As extremist minorities corrode social liberties, it’s time to take our rusting democratic values to Joe’s Garage where Frank Zappa waits with his sleeves rolled up.
Even the Rolling Stones fans who could endure “Lady Jane” never recovered from Jagger’s falsetto, among other things, in “Emotional Rescue”, but that’s their loss.
We unearth 10 Warren Zevon songs from the second half of his career that deserve to be placed among his famous songs like “Werewolves of London”.
In 1987, a clean and sober Warren Zevon bounced back from a five-year recording hiatus to make one of the best albums of his career with Sentimental Hygiene.
On Kal Marks’ My Name Is Hell the vocal production is cleaner with the band’s new line-up, capturing the dynamic between Shane’s nonchalant singing and vocal cord-tearing screams.
Chat Pile’s full-length debut God’s Country is a grim yet thrilling soundtrack to American decline, drawing on heavy traditions from nu-metal to slasher films.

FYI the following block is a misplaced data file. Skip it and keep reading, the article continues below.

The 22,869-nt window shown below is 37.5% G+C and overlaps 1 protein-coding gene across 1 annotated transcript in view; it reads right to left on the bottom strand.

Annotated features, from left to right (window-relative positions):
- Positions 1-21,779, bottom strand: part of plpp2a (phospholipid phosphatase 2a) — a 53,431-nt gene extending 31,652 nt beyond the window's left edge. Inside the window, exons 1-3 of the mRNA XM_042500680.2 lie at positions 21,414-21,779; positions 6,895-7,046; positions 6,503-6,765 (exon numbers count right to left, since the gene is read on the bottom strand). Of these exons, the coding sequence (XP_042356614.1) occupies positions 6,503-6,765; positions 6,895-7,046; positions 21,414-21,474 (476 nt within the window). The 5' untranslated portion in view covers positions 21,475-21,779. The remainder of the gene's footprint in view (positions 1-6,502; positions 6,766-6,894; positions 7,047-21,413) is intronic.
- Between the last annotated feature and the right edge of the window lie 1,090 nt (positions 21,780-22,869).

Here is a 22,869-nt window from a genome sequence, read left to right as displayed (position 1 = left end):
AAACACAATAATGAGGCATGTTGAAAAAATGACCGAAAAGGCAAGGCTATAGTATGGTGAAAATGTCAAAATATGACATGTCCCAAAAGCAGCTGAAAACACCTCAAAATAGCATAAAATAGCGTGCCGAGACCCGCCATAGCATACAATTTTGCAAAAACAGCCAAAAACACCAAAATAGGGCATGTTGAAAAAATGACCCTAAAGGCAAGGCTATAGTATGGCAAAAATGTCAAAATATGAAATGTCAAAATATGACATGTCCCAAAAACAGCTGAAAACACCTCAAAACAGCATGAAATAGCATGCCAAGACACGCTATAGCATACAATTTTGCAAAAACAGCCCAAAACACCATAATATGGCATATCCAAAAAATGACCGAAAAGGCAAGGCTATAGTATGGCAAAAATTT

Conceived under fraught circumstances and rife with youthful passion, Foo Fighters’ most cherished album, The Colour and the Shape, is also a relic, never to be replicated.
In Pearl Jam’s moving performance of “Black” on MTV Unplugged, Eddie Vedder conveyed a personal struggle that that today interprets to issues beyond the self.
There’s no Guns N’ Roses songs, nor any from Velvet Revolver, but it doesn’t matter because Slash, Myles Kennedy and the Conspirators are kicking ass on tour.